From Kelvinside, Arnott moved on to Clare College, Cambridge, where he read English literature and "did a lot of theatre, a lot of acting, a bit of writing," he told Giesekam. It was in this atmosphere that his first play, The Boxer Benny Lynch, was composed. Arnott's social analysis emerges in the story of the 1930s-era Glasgow flyweight champion boxer, who lost his title and eventually his life because of his inability to cope with the fame that came with his title. "The play," Giesekam stated in the Dictionary of Literary Biography, "shows how Lynch becomes a tool of others' ambition and greed. … resulting in the collapse of his marriage and career." Two years after Arnott left Cambridge, The Boxer Benny Lynch opened at community centers in Glasgow, where it achieved much success with local audiences.
Arnott continued to present his political and social perspective in White Rose, a play about a female World War II-era Soviet fighter pilot, in The Death of Elias Sawney, the story of a working-class Everyman's interactions with different upper-class figures, and in Thomas Muir's Voyage to Australia, about a Scottish reformer who was exiled to Australia in 1794. Each of these plays is partly a commentary on Scottish life during the ministry of Margaret Thatcher and on the kind of society that emerged under her conservative leadership during the 1980s. Arnott told Giesekam, "Contempt was no longer secretive, it came out into the open: that was the way things were going to be run now, with violence, and contempt towards people who were different."
Arnott's productions dropped off after 1990, in part because of "changing circumstances in Arnott's life and a couple of projects that misfired," Giesekam explained in the Dictionary of Literary Biography. Arnott was also faced with a decline in interest in regional Scottish theater. He did complete a theatrical project titled The Wire Garden, a World War II story based on "the German capture of Stalin's illegitimate son," as described by Giesekam. Other projects included a Scots-language rendition of Bertolt Brecht's Puntila and His Man Matti, and A Little Rain, the third part of a trilogy of plays by different Scottish writers that is "intended to reflect changes in Scottish life since the establishment of the Scottish Parliament," Giesekam stated. By 1990 Arnott dabbled in writing for the stage, and with Peter Mullen produced the television play Miles Better, which was produced on Great Britain's Channel 4. Following a successful run of his play Losing Alec, which toured Scotland in 2000, Arnott began work on his next play, The Breathing House. A Gothic drama set in Victorian Edinburgh, The Breathing House became Arnott's London debut when it was chosen by director Kenny Ireland to close the 2002/2003 season at the Royal Lyceum Theatre.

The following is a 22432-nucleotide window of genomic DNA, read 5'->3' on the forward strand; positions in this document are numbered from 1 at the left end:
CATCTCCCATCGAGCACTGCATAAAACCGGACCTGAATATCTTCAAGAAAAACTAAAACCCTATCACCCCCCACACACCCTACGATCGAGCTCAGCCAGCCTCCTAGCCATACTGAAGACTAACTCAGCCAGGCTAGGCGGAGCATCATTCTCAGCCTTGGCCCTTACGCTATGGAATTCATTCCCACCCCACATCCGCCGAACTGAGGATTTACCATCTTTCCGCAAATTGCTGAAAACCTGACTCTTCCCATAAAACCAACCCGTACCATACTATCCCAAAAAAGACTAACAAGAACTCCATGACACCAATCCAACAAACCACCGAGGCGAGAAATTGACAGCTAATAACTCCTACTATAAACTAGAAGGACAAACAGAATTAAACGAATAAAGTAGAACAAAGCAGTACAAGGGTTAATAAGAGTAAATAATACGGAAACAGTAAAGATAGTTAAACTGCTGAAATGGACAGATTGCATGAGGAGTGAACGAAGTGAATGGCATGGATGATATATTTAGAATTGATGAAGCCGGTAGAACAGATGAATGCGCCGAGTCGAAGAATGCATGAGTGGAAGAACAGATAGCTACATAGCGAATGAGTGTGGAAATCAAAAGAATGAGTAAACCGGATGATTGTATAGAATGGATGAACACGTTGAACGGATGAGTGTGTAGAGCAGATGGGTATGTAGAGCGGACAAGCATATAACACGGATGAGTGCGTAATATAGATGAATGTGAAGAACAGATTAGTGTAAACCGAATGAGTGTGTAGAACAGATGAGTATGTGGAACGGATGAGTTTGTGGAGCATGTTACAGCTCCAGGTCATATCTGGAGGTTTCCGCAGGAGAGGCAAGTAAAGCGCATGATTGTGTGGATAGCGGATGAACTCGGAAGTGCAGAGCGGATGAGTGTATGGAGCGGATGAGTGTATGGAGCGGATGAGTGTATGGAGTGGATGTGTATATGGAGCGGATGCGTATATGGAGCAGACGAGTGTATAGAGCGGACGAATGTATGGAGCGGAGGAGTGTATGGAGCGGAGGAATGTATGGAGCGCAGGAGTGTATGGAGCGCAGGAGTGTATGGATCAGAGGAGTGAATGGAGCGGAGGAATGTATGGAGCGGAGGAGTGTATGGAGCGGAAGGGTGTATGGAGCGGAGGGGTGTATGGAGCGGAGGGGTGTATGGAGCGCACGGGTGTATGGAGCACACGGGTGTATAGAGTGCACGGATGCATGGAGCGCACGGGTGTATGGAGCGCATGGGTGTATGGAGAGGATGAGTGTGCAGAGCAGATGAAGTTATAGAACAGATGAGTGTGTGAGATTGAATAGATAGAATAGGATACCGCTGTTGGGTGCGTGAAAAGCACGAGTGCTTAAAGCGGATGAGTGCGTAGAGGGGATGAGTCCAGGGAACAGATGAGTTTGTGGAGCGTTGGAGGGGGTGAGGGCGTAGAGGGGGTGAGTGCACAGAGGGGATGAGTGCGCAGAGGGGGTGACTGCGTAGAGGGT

BIOGRAPHICAL AND CRITICAL SOURCES:
Dictionary of Literary Biography, Volume 233: British and Irish Dramatists since World War II, Second Series, Gale (Detroit, MI), 2000.
New Theatre Quarterly, November, 1990, Greg Giesekam, "Connections with the Audience: Writing for a Scottish Theatre," pp. 318-334.*